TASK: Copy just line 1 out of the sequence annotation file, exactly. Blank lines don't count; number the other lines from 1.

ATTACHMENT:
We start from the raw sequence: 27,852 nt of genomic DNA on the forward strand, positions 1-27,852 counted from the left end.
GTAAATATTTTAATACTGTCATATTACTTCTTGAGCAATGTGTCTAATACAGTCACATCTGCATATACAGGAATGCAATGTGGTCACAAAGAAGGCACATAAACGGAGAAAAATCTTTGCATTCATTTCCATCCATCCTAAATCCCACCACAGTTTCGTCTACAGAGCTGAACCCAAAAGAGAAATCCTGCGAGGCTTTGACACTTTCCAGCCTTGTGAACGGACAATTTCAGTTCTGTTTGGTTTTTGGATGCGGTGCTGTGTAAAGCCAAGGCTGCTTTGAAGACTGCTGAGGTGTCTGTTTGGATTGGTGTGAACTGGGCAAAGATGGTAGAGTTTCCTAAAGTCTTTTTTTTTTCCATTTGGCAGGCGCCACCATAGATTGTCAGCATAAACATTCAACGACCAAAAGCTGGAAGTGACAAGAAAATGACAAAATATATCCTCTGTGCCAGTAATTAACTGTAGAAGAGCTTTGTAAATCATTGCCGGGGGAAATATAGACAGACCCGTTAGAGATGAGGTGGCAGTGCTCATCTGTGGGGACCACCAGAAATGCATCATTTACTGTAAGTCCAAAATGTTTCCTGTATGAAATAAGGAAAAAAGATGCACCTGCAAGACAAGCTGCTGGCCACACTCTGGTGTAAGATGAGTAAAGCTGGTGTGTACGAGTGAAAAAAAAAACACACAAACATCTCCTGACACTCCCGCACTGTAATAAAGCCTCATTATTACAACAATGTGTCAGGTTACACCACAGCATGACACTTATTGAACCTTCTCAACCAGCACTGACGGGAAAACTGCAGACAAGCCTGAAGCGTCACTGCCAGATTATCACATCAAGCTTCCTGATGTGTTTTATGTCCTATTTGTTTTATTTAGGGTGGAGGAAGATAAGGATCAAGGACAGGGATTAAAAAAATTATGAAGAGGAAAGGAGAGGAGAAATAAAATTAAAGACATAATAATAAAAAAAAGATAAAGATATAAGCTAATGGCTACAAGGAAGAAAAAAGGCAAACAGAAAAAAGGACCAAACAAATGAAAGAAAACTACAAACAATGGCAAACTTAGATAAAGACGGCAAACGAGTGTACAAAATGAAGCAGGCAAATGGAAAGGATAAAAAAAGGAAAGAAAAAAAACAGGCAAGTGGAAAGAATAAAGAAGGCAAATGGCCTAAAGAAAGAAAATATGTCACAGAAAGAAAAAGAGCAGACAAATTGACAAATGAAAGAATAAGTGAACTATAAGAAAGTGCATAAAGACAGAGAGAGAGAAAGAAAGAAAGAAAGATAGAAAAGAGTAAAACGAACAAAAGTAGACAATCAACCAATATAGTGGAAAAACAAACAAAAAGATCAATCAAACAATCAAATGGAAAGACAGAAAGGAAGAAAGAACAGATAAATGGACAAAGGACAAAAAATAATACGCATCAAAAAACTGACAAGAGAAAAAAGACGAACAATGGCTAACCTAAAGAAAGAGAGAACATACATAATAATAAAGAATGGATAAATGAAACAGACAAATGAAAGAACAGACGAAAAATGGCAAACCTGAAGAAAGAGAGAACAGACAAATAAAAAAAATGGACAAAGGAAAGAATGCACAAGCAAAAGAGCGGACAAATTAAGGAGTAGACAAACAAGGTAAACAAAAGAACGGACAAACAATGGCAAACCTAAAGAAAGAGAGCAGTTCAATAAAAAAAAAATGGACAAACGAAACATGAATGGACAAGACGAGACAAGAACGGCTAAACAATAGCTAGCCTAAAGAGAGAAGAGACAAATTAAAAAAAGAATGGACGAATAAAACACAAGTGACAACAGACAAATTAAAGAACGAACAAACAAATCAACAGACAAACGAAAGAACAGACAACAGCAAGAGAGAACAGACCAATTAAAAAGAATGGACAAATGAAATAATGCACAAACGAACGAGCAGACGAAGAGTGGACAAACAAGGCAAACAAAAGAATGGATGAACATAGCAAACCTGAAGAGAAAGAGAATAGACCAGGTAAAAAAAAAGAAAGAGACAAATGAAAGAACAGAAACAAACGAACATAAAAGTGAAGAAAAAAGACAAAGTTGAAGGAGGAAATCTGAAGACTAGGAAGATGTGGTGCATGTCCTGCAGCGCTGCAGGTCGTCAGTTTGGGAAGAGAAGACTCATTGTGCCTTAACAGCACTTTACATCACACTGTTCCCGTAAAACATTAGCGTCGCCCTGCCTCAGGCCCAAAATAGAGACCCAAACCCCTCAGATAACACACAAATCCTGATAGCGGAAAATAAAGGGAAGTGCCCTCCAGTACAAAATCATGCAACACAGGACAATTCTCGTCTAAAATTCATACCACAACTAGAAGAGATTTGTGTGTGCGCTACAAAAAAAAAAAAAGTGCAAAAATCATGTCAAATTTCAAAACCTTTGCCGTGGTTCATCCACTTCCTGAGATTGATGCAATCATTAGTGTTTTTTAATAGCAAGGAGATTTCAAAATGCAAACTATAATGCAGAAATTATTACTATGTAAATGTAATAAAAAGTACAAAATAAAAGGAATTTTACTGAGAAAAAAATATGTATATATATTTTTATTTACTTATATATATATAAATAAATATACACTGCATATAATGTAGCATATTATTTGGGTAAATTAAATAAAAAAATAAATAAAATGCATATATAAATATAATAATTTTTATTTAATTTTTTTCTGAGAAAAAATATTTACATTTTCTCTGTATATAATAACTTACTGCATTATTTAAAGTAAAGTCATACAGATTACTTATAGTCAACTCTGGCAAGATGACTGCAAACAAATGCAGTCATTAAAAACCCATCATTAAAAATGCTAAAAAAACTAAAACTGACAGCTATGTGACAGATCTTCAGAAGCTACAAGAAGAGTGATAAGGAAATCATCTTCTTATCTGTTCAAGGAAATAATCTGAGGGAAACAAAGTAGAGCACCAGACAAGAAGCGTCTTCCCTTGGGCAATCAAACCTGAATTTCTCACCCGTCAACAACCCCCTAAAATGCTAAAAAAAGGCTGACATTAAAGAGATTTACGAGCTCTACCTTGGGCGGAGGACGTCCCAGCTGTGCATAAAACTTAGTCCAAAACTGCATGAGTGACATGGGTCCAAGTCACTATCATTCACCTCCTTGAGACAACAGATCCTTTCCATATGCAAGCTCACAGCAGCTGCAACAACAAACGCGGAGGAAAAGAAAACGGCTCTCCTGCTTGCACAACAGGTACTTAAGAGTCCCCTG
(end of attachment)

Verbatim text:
We start from the raw sequence: 27,852 nt of genomic DNA on the forward strand, positions 1-27,852 counted from the left end.